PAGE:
A HUGE congratulations from all of us at the History Department to two recent graduates, Bethany Amos and Elena Cotton (both BA Politics and Modern History), who are recipients of this year’s Martin Harris Prizes. To quote the Martin Harris Centre,
‘The 2016 Martin Harris Prize for Cultural Engagement and Social Responsibility has been awarded to three students who have made the most significant contribution to activities facilitating the engagement of communities outside the University in their cultural life or their engagement with cultural or community organisations. The prize-giving giving took place on Wednesday 19 October 2016 and prizes were awarded by Sir Martin Harris, former University Vice-Chancellor and after whom the prize was named.
The three students who were awarded prizes were: Wenling Ding, (Linguistics and Sociology), Bethany Amos (Politics and Modern History) and Elena Cotton (Politics and Modern History).
Wenling Ding and Beth Amos were awarded joint first prize in this year’s Martin Harris Prize. Both have done some outstanding work in the area of cultural engagement and social responsibility. Wenling Ding has undertaken a huge range of activities linking her Linguistics and Sociology studies to work in the community. She has been involved in the Palaver Festival play ‘Bus Stop’, raising issues about the cultural revolution, and she founded a charity that provided book donations to a mountainous village in Sichuan, bringing between 50 and 80 books to the villagers a year. She has volunteered with the Nepal Volunteer Council, and raised funds for this NGO. She also went to Kathmandu as a voluntary school teacher and acted as a language partner for other students at Manchester. As her referee said, she has taken her role as a 2 + 2 student ‘beyond the boundaries of usual UG expectations, and has been a keen collaborator in Chinese Studies and in the wider community’.
Similarly Beth Amos has engaged in an impressive range of cross-cultural activities from volunteering in Ghana and in a disadvantaged school in Manchester, and in raising awareness with a local homeless charity. She has applied her understanding of history and post-colonialism in a wider set of cultural activities. She joined the Speak Up project in Manchester, teaching English to disadvantaged children. Working with Manchester Raise and Give Committee, she coordinated a ‘Sleepout’ event for homeless charities using music and discussion. She also raised over £2k for the Action Against Hunger Charity as a member if the Inca Trek Challenge team, drawing on her study of globalisation and culture.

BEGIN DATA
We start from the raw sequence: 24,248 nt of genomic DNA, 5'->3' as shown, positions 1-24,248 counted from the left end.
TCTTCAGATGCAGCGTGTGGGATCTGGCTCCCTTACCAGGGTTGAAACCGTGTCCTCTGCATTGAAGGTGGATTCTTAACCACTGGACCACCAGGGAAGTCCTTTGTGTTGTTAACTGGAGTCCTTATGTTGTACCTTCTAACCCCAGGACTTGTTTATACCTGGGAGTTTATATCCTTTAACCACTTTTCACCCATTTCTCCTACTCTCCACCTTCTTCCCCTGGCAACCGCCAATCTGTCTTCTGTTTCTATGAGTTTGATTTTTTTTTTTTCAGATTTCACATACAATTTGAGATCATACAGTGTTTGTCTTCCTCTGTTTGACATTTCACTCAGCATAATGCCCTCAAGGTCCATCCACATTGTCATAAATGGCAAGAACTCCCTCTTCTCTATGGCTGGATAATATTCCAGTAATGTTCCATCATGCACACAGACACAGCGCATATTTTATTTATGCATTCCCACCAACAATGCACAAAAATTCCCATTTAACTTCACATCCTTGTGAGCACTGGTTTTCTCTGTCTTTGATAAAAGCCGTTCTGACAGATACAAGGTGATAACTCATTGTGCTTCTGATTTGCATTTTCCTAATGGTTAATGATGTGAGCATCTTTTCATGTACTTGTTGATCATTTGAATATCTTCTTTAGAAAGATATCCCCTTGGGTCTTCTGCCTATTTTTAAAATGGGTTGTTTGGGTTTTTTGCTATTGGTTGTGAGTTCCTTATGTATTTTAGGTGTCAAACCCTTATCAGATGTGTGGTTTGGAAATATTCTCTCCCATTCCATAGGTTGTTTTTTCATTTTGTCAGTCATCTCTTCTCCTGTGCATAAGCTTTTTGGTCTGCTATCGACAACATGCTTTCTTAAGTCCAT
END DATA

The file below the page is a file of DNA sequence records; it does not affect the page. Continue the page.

Third Prize was awarded to Elena Cotton who has done a great deal of work as an English tutor for the Tutor Trust, working with underprivileged schools with a particular focus on girls education, and worked with the charity Debate Mate. Drawing from her study of feminism, liberalism and working class culture, she has conducted a host of youth engagement projects in MAnchester, such as on issues of consent, gender-based discrimination, and every day inequalities experienced by young women in Britain. She was also awarded a History Award for Social Action in her first year at university, and now her subsequent studies and activities are being recognised with this Martin Harris Prize.
The School of Arts, Languages and Cultures initiated the Martin Harris Prize for Cultural Engagement in October 2013 in celebration of the tenth anniversary of the Martin Harris Centre.’
You can see more about the prize here